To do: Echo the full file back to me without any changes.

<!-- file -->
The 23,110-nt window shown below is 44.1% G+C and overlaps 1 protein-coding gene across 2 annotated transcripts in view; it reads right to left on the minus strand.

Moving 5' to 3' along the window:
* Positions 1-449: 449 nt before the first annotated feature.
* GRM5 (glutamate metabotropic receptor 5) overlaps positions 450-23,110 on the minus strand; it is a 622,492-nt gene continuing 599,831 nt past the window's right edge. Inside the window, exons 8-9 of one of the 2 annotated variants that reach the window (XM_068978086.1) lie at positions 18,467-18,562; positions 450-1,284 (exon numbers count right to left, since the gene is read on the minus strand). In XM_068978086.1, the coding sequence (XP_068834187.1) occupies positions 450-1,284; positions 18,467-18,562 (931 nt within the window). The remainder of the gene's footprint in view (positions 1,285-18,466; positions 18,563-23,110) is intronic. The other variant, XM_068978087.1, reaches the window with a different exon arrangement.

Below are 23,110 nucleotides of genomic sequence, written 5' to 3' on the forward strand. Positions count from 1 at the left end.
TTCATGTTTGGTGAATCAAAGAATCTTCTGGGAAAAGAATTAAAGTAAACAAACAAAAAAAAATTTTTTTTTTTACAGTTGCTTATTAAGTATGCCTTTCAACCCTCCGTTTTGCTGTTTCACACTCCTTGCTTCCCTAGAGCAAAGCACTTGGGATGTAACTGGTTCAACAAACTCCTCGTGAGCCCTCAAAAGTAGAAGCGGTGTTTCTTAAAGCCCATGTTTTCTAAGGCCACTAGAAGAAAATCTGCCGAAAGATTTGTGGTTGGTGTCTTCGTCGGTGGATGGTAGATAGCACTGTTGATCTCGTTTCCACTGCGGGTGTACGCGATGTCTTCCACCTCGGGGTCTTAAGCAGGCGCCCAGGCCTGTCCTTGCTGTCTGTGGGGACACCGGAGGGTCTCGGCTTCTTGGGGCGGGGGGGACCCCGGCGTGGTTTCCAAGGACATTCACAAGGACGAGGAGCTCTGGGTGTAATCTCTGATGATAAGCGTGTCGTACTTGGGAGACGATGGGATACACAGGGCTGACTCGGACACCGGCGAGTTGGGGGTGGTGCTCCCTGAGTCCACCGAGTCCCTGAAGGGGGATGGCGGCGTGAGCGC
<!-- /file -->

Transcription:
The 23,110-nt window shown below is 44.1% G+C and overlaps 1 protein-coding gene across 2 annotated transcripts in view; it reads right to left on the minus strand.

Moving 5' to 3' along the window:
* Positions 1-449: 449 nt before the first annotated feature.
* GRM5 (glutamate metabotropic receptor 5) overlaps positions 450-23,110 on the minus strand; it is a 622,492-nt gene continuing 599,831 nt past the window's right edge. Inside the window, exons 8-9 of one of the 2 annotated variants that reach the window (XM_068978086.1) lie at positions 18,467-18,562; positions 450-1,284 (exon numbers count right to left, since the gene is read on the minus strand). In XM_068978086.1, the coding sequence (XP_068834187.1) occupies positions 450-1,284; positions 18,467-18,562 (931 nt within the window). The remainder of the gene's footprint in view (positions 1,285-18,466; positions 18,563-23,110) is intronic. The other variant, XM_068978087.1, reaches the window with a different exon arrangement.

Below are 23,110 nucleotides of genomic sequence, written 5' to 3' on the forward strand. Positions count from 1 at the left end.
TTCATGTTTGGTGAATCAAAGAATCTTCTGGGAAAAGAATTAAAGTAAACAAACAAAAAAAAATTTTTTTTTTTACAGTTGCTTATTAAGTATGCCTTTCAACCCTCCGTTTTGCTGTTTCACACTCCTTGCTTCCCTAGAGCAAAGCACTTGGGATGTAACTGGTTCAACAAACTCCTCGTGAGCCCTCAAAAGTAGAAGCGGTGTTTCTTAAAGCCCATGTTTTCTAAGGCCACTAGAAGAAAATCTGCCGAAAGATTTGTGGTTGGTGTCTTCGTCGGTGGATGGTAGATAGCACTGTTGATCTCGTTTCCACTGCGGGTGTACGCGATGTCTTCCACCTCGGGGTCTTAAGCAGGCGCCCAGGCCTGTCCTTGCTGTCTGTGGGGACACCGGAGGGTCTCGGCTTCTTGGGGCGGGGGGGACCCCGGCGTGGTTTCCAAGGACATTCACAAGGACGAGGAGCTCTGGGTGTAATCTCTGATGATAAGCGTGTCGTACTTGGGAGACGATGGGATACACAGGGCTGACTCGGACACCGGCGAGTTGGGGGTGGTGCTCCCTGAGTCCACCGAGTCCCTGAAGGGGGATGGCGGCGTGAGCGC